Workers under the EPS faced multiple restrictions on employment mobility. Such workers lost their legal status if they lost their job and did not find a new employer within three months. If a migrant worker was not able to get a job within three months, authorities could cancel his/her work permit, forcing the worker to return home or remain in the country illegally. This situation was particularly difficult for seasonal workers, such as those involved in agriculture or construction. Migrant workers did not have access to lists of companies that were hiring when they wanted to change jobs, which made it more difficult for these workers to change jobs freely. Employers effectively controlled the list of job-seeking workers and had the right to contact the person they choose. Migrant laborers were required to return home after a maximum of four years and 10 months in the country but could apply to reenter after three months.
To prevent violations and improve working conditions for migrant and foreign workers, the government provided pre-employment training to newly arrived foreign workers, workplace adaptation training to those who changed workplaces, and training to employers who hired foreign workers. The government funded 39 foreign worker support centers nationwide, a call center that provided foreign workers with counseling services in 13 languages, Korean language and cultural programs, shelter, and free health-care services. MOEL continued programs previously implemented for foreign workers, including free legal advice, counseling, translation services, health checkups in their native language, and the establishment of several human rights protection centers for foreigners.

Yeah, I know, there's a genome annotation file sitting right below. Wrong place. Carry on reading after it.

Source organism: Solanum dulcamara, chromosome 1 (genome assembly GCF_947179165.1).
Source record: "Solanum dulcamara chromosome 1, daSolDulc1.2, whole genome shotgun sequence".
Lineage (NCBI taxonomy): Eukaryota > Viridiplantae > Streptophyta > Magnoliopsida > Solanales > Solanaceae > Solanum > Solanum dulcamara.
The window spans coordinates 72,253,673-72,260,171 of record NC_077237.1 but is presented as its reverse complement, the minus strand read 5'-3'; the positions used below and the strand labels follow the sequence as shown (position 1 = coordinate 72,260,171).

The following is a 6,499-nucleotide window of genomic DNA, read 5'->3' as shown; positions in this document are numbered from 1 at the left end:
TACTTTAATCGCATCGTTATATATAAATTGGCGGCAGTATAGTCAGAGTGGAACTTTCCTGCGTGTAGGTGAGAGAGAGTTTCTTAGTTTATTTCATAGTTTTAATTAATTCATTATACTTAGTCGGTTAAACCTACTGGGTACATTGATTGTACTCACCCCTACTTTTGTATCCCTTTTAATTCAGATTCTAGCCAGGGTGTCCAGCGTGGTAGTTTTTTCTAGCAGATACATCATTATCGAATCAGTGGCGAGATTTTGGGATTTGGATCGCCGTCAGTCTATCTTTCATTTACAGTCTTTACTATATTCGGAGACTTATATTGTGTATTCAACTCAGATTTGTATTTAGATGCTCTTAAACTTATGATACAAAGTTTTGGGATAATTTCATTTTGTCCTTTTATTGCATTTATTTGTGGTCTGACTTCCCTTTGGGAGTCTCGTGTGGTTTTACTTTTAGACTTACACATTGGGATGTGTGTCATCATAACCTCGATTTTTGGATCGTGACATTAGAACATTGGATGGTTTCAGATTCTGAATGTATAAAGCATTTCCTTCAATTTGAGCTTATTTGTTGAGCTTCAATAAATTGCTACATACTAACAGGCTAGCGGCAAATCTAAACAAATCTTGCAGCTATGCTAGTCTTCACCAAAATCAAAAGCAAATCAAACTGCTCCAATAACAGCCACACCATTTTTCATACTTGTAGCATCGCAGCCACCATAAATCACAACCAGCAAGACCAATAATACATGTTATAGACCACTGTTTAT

The Act on the Employment of Foreign Workers requires severance payments to migrant workers departing the country. NGOs reported, however, that many departing migrants had to leave the country to avoid overstaying their visa and never received these payments.
The 2014/15 Amnesty International report documented excessive working hours, underpayment, illegal subcontracting, and poor living conditions facing migrant workers in the agricultural sector. Some NGOs reported migrant workers were particularly vulnerable to exploitation because the law excludes regulations on working hours, holidays, and benefits for the agricultural, livestock, and fisheries industries-industries with large populations of migrant workers. Other NGOs reported foreign laborers sometimes faced physical abuse and exploitation by employers in the form of longer working hours and lower wages than their South Korean counterparts. Moreover, according to NGOs, workers also faced unexpected contract changes, such as the deduction of accommodation or meal expenses from wages. An OECD report stated that South Korean workers earn 1.55 times as much as foreign workers.
The government reported descriptions of and statistics on work-related injuries and fatalities on a quarterly basis on its websites. As of August the government inspected 196,237 workplaces for industrial health safety and health. There were 1,070 national industrial accident prevention inspectors and 320 working condition inspectors employed in 47 local offices countrywide. There were 90,909 industrial work-related accidents reported and 1,850 fatalities. In July, an explosion at the Hanhwa Chemical Company’s factory at Ulsan led to the deaths of six workers. The government did not provide information on sectors most affected.